In recent years, the country has rushed to pursue *intelligent education*. Now its billion-dollar ed-tech companies are planning to export their vision overseas. Zhou Yi was terrible at math. He risked never getting into college. Then a company called Squirrel AI came to his middle school in Hangzhou, China, promising personalized tutoring. He had tried tutoring services before, but this one was different: instead of a human teacher, an AI algorithm would curate his lessons. The 13-year-old decided to give it a try. By the end of the semester, his test scores had risen from 50% to 62.5%. Two years later, he scored an 85% on his final middle school exam. “I used to think math was terrifying. But through tutoring, I realized it really isn't that hard. It helped me take the first step down a different path.'' Experts agree AI will be important in 21st-century education—but how? While academics have puzzled over best practices, China hasn't waited around. In the last few years, the country's investment in AI-enabled teaching and learning has exploded. Tech giants, startups, and education incumbents have all jumped in. Tens of millions of students now use some form of AI to learn—whether through extracurricular tutoring programs like Squirrel's, through digital learning platforms like 17ZuoYe, or even in their main classrooms. It's the world's biggest experiment on AI in education, and no one can predict the outcome. Silicon Valley is also keenly interested. In a report in March, the Chan-Zuckerberg Initiative and the Bill and Melinda Gates Foundation identified AI as an educational tool worthy of investment. In his 2018 book Rewiring Education, John Couch, Apple's vice president of education, lauded Squirrel AI. (A Chinese version of the book is coauthored by Squirrel's founder, Derek Li.) Squirrel also opened a joint research lab with Carnegie Mellon University this year to study personalized learning at scale, then export it globally. But experts worry about the direction this rush to AI in education is taking. At best, they say, AI can help teachers foster their students' interests and strengths. At worst, it could further entrench a global trend toward standardized learning and testing, leaving the next generation ill prepared to adapt in a rapidly changing world of work... https://www.technologyreview.com/s/614057/china-squirrel-has-started-a-grand-experiment-in-ai-education-it-could-reshape-how-the/
44 people in China were injured when a water park wave machine launched a crushing tsunami The operator was not drunk, as originally reported. https://www.washingtonpost.com/world/2019/07/31/people-were-injured-after-waterpark-wave-machine-launched-crushing-tsunami/
A quest to identify protesters and police officers has people in both groups desperate to protect their anonymity. Some fear a turn toward China-style surveillance. https://www.nytimes.com/2019/07/26/technology/hong-kong-protests-facial-recognition-surveillance.html
Charlie Osborne for Zero Day | 30 Jul 2019 Apple's Siri overhears your drug deals and sexual activity, whistleblower says Quality control frequently comes across recordings which should not have existed in the first place. https://www.zdnet.com/article/apples-siri-overhears-your-drug-deals-and-sexual-activity-whistleblower-says/ selected text: Apple's Siri records private and confidential conversations and activities on a regular basis including talk relating to medical conditions, drug deals, and sex acts. Staff members tasked with grading how Siri responds to commands and whether or not the correct wake word "Hey Siri" was used before a recording occurred often hear explicit recordings, which are accidentally saved when the assistant mistakenly associates a sound as the wake word. The publication's source notes, for example, that the sound of a zipper can be misconstrued as a demand to wake up. In what the whistleblower says are "countless instances," conversations between doctors and patients, business deals, and both criminal and sexual activity have been captured by the smart assistant. The Apple Watch, in particular, has come under fire. While many recordings captured by Siri may only be a few seconds in length, The Guardian says that the watch—with Siri enabled—may record up to 30 seconds.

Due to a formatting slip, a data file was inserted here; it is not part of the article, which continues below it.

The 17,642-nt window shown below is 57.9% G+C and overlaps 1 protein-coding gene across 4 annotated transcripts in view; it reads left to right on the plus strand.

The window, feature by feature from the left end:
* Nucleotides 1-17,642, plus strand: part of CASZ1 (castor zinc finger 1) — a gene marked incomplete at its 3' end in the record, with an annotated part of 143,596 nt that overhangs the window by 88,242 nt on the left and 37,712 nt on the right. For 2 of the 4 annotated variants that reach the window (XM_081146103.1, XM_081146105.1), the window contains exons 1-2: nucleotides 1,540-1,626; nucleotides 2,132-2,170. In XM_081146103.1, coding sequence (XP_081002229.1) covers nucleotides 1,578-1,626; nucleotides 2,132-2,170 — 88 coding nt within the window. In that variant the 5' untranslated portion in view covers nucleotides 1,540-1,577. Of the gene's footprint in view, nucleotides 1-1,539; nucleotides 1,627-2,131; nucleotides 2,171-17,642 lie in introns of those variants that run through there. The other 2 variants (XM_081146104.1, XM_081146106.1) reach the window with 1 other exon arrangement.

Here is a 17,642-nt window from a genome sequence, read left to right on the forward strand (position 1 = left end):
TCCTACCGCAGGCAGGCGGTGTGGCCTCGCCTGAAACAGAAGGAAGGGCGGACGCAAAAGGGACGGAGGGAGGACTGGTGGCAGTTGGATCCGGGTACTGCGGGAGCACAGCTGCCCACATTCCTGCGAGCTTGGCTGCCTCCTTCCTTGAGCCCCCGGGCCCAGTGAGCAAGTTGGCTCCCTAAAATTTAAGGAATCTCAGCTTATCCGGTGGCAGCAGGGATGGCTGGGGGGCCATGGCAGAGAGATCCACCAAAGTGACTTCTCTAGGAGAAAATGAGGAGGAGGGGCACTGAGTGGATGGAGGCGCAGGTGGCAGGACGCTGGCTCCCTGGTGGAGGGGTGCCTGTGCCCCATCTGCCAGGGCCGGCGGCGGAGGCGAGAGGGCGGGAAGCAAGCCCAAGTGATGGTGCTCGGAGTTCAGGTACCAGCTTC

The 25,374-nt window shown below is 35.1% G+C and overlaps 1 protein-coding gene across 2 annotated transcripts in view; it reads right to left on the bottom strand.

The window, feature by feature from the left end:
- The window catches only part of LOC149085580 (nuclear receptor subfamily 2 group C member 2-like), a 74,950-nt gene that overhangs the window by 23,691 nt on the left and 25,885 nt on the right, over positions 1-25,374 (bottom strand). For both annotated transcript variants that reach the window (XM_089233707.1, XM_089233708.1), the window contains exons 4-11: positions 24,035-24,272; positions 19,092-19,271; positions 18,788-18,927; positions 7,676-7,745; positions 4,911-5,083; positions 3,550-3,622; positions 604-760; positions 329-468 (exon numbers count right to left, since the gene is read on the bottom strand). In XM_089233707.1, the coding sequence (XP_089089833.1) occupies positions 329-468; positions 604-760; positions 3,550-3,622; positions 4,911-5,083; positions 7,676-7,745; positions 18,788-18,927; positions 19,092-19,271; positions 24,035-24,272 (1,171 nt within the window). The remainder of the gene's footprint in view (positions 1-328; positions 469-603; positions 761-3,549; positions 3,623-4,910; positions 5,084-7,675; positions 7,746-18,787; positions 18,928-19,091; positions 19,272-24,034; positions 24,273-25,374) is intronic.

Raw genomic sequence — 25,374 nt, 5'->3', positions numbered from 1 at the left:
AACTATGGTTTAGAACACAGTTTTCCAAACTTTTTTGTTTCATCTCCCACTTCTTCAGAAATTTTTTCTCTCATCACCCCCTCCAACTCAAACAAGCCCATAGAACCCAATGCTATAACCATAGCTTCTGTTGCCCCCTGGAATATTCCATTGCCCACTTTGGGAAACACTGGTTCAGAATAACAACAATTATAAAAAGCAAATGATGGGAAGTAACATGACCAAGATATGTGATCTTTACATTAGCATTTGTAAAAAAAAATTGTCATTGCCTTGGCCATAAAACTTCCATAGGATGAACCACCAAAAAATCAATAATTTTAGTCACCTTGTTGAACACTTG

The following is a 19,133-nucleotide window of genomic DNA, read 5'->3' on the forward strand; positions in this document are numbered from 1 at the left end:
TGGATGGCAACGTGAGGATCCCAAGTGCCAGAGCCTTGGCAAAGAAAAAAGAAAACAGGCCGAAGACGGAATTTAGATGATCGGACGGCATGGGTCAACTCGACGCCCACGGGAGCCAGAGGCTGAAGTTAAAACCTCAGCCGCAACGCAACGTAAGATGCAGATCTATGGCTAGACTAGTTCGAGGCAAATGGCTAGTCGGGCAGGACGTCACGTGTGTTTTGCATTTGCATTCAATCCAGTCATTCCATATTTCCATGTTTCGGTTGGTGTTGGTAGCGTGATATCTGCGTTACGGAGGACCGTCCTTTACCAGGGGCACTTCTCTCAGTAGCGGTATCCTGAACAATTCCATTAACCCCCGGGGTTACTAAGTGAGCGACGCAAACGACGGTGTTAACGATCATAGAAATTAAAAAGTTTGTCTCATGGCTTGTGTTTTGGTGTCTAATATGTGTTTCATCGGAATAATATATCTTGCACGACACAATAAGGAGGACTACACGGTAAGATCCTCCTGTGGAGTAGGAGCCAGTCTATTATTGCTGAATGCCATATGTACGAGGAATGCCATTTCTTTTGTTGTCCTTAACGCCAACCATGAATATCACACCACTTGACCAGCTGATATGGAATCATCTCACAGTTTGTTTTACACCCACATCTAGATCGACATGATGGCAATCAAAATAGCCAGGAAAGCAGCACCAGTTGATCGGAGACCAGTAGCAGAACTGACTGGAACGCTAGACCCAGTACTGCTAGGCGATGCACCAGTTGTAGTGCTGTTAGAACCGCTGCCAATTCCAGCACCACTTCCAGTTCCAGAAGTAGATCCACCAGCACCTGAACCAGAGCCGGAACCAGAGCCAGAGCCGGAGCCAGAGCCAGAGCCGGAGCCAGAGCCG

*A group of hackers linked to Russian spy agencies are using "Internet of things" devices like internet-connected phones and printers to break into corporate networks, Microsoft announced on Monday.* EXCERPT: *Fancy Bear never hibernates*: The Russian hackers, who go by names like Strontium, Fancy Bear, and APT28, are linked to the military intelligence agency GRU. The group has been active since at least 2007. They are credited with a long list of infamous work including breaking into the Democratic National Committee in 2016, the crippling NotPetya attacks against Ukraine in 2017, and targeting political groups in Europe and North America throughout 2018. *Insecurity of Things*: The new campaign from GRU compromised popular internet of things devices including a VOIP (voice over internet protocol) phone, a connected office printer, and a video decoder in order to gain access to corporate networks. Microsoft has some of the best visibility into corporate networks on earth because so many organizations are using Windows machines. Microsoft's Threat Intelligence Center spotted Fancy Bear's new work starting in April 2019. *The password is password*: Although things like smartphones and desktop computers are often top of mind when it comes to security, it's often the printer, camera, or decoder that leaves a door open for a hacker to exploit. [...] https://www.technologyreview.com/f/614062/russian-hackers-fancy-bear-strontium-infiltrate-iot-networks-microsoft-report/